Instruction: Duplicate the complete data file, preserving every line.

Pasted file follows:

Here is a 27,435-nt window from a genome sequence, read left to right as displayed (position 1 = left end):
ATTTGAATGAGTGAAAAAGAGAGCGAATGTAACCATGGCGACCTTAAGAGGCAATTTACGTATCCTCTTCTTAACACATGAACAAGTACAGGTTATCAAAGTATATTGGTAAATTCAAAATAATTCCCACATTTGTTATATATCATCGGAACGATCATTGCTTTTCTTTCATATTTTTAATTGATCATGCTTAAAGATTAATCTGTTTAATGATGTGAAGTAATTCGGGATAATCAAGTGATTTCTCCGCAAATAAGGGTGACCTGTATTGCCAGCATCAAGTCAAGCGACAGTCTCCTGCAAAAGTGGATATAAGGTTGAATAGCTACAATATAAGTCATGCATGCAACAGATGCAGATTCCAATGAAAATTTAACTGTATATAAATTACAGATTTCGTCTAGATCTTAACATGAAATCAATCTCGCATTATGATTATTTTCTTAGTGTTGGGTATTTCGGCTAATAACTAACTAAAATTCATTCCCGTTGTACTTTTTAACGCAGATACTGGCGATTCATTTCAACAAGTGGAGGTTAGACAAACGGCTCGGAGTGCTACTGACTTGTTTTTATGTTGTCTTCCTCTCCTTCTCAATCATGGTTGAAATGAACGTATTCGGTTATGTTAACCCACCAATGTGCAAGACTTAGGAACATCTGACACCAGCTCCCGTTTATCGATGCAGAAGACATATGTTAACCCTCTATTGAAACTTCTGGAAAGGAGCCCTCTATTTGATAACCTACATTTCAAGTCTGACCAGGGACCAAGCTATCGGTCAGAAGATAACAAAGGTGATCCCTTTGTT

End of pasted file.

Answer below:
Here is a 27,435-nt window from a genome sequence, read left to right as displayed (position 1 = left end):
ATTTGAATGAGTGAAAAAGAGAGCGAATGTAACCATGGCGACCTTAAGAGGCAATTTACGTATCCTCTTCTTAACACATGAACAAGTACAGGTTATCAAAGTATATTGGTAAATTCAAAATAATTCCCACATTTGTTATATATCATCGGAACGATCATTGCTTTTCTTTCATATTTTTAATTGATCATGCTTAAAGATTAATCTGTTTAATGATGTGAAGTAATTCGGGATAATCAAGTGATTTCTCCGCAAATAAGGGTGACCTGTATTGCCAGCATCAAGTCAAGCGACAGTCTCCTGCAAAAGTGGATATAAGGTTGAATAGCTACAATATAAGTCATGCATGCAACAGATGCAGATTCCAATGAAAATTTAACTGTATATAAATTACAGATTTCGTCTAGATCTTAACATGAAATCAATCTCGCATTATGATTATTTTCTTAGTGTTGGGTATTTCGGCTAATAACTAACTAAAATTCATTCCCGTTGTACTTTTTAACGCAGATACTGGCGATTCATTTCAACAAGTGGAGGTTAGACAAACGGCTCGGAGTGCTACTGACTTGTTTTTATGTTGTCTTCCTCTCCTTCTCAATCATGGTTGAAATGAACGTATTCGGTTATGTTAACCCACCAATGTGCAAGACTTAGGAACATCTGACACCAGCTCCCGTTTATCGATGCAGAAGACATATGTTAACCCTCTATTGAAACTTCTGGAAAGGAGCCCTCTATTTGATAACCTACATTTCAAGTCTGACCAGGGACCAAGCTATCGGTCAGAAGATAACAAAGGTGATCCCTTTGTT